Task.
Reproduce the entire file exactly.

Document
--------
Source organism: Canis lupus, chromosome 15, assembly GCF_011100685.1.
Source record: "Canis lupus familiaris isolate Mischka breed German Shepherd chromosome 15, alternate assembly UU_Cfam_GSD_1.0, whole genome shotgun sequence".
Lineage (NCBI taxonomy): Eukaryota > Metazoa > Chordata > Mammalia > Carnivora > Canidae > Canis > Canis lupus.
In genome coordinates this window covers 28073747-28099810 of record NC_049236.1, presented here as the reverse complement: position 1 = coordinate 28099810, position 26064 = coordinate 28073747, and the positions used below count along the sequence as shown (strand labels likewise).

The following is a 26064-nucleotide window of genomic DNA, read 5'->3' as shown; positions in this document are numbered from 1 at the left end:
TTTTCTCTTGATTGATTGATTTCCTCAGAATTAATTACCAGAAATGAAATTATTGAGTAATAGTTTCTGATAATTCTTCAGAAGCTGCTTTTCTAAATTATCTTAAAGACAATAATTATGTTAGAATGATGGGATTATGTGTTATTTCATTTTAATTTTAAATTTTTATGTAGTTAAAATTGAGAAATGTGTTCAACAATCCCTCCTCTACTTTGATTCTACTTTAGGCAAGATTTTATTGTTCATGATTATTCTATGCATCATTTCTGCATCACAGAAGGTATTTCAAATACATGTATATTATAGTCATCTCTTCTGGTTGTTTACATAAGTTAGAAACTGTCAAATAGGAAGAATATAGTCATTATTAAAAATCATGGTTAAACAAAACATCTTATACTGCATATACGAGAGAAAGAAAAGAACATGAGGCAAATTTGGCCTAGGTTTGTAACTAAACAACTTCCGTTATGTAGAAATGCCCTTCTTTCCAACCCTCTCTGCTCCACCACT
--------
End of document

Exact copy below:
Source organism: Canis lupus, chromosome 15, assembly GCF_011100685.1.
Source record: "Canis lupus familiaris isolate Mischka breed German Shepherd chromosome 15, alternate assembly UU_Cfam_GSD_1.0, whole genome shotgun sequence".
Lineage (NCBI taxonomy): Eukaryota > Metazoa > Chordata > Mammalia > Carnivora > Canidae > Canis > Canis lupus.
In genome coordinates this window covers 28073747-28099810 of record NC_049236.1, presented here as the reverse complement: position 1 = coordinate 28099810, position 26064 = coordinate 28073747, and the positions used below count along the sequence as shown (strand labels likewise).

The following is a 26064-nucleotide window of genomic DNA, read 5'->3' as shown; positions in this document are numbered from 1 at the left end:
TTTTCTCTTGATTGATTGATTTCCTCAGAATTAATTACCAGAAATGAAATTATTGAGTAATAGTTTCTGATAATTCTTCAGAAGCTGCTTTTCTAAATTATCTTAAAGACAATAATTATGTTAGAATGATGGGATTATGTGTTATTTCATTTTAATTTTAAATTTTTATGTAGTTAAAATTGAGAAATGTGTTCAACAATCCCTCCTCTACTTTGATTCTACTTTAGGCAAGATTTTATTGTTCATGATTATTCTATGCATCATTTCTGCATCACAGAAGGTATTTCAAATACATGTATATTATAGTCATCTCTTCTGGTTGTTTACATAAGTTAGAAACTGTCAAATAGGAAGAATATAGTCATTATTAAAAATCATGGTTAAACAAAACATCTTATACTGCATATACGAGAGAAAGAAAAGAACATGAGGCAAATTTGGCCTAGGTTTGTAACTAAACAACTTCCGTTATGTAGAAATGCCCTTCTTTCCAACCCTCTCTGCTCCACCACT